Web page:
TOPEKA — Gov. Jeff Colyer has a message for Republican voters as the primary campaign enters its final week: a vote for anyone but me is a vote for Kris Kobach.
Votes for other Republican candidates, such as former state senator Jim Barnett or Insurance Commissioner Ken Selzer, are effectively the same as a vote for Kobach, a Colyer TV ad says.
“Let’s be clear: Jeff Colyer is the only candidate that can beat Kris Kobach,” the Colyer TV ad says.
Republican opponents of Kobach, including Colyer, contend he wouldn’t be an effective leader and fear he would be a weak general election candidate. Kobach has said many of his signature issues, like stopping illegal immigration, appeal to most voters. He has called Colyer’s attacks a sign of desperation.
The Kansas Republican race for governor bears some similarities to the 2016 presidential race, when Donald Trump won the party’s nomination despite the efforts of a slew of candidates who tried to defeat him.
Colyer has promoted endorsements from several groups that hold sway in Republican politics, including the National Rifle Association and Kansas Farm Bureau. On Monday, Colyer’s campaign announced the endorsement of former U.S. Sen. Bob Dole.
Kobach is emphasizing his ties to Trump, including the endorsement of Donald Trump Jr., the president’s oldest son. Trump Jr. has recorded a robocall urging voters to back Kobach.
Kobach’s campaign also appears to be elevating other GOP candidates that might draw votes from Colyer. The Kobach campaign calls Barnett the obvious choice for moderate Republicans and says a new poll shows Selzer “on the move” with improving support heading toward Election Day.
Over the weekend, the Kobach campaign released a poll it paid for that shows him in the lead. But it also shows a majority of likely Republican voters remain undecided or support candidates other than Kobach.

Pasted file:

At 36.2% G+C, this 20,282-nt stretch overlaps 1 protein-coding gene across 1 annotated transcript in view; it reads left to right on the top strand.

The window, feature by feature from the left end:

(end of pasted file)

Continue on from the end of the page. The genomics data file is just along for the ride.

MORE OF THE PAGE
That could work in the favor of either campaign. Kobach needs only to draw the most votes to win the primary. The flip side is that there is a large pool of voters who don’t support Kobach and could potentially be convinced to support Colyer instead.
“The Kobach poll backs up the Colyer ad ... Colyer’s own opponent’s poll is backing up Colyer’s strategy here,” said Bob Beatty, a political scientist at Washburn University.
Kobach spokeswoman Danedri Herbert said the poll shows why Colyer has launched “so many desperate, negative attacks” against Kobach. Colyer has said he is making clear what’s at stake in the race.
Meanwhile, some more moderate Republicans are wrestling with whether to vote for Colyer in an effort to stop Kobach or side with a candidate more aligned with their views, such as Barnett.
For others, it means making a calculated decision to vote for Colyer in the hope of stopping Kobach, said Brandi Fisher, director of the Mainstream Coalition, which aims to elect moderate candidates. The group has endorsed Barnett.
Still others are quietly supporting Kobach because they think he’ll be easier to beat in the general election, Fisher said. She said Mainstream does not support that approach.
“The challenge is even amongst like-minded people, there are all sorts of different calculations,” Fisher said.
For his part, Barnett says he is the only ideological alternative to Colyer, Kobach and Selzer, who are all more conservative than he.
“What the (Colyer TV) ad is implying is that there’s somebody better out there, and it’s Jim Barnett and Rosie Hansen,” Barnett said in an interview, referring to his wife and running mate.
In his own TV ad, Selzer warns voters not to think Colyer and Kobach are the only choices for governor. He says the two men are “peas in the pod” and part of a broken system.
“We understand why Jeff Colyer is releasing this ad. He knows that Selzer is rising significantly in the polls,” Selzer spokeswoman Lindsay Preisinger said.
The Kobach campaign didn’t immediately respond to a question about Colyer’s ad on Monday.
Although there are significant differences between a nationwide presidential contest with many elections and caucuses and a one-time statewide primary, there also are striking similarities.
In the 2016 Republican race for president, Trump won less than half of the Republican voters. As the primary season entered its final stretch, Texas Sen. Ted Cruz positioned himself as the only candidate capable of defeating Trump.
In Kansas, Kobach is the most Trump-like figure in race, with Colyer positioning himself as the only conservative candidate able to stop him.
“I have never liked the ‘anybody but fill in the blank’ argument -- in this case, anybody but Kobach. It doesn’t generally win,” said Michael Smith, a political scientist at Emporia State University. “My gut feeling is that voters have to vote for a candidate.”
Contributing: Mike Hendricks of The Kansas City Star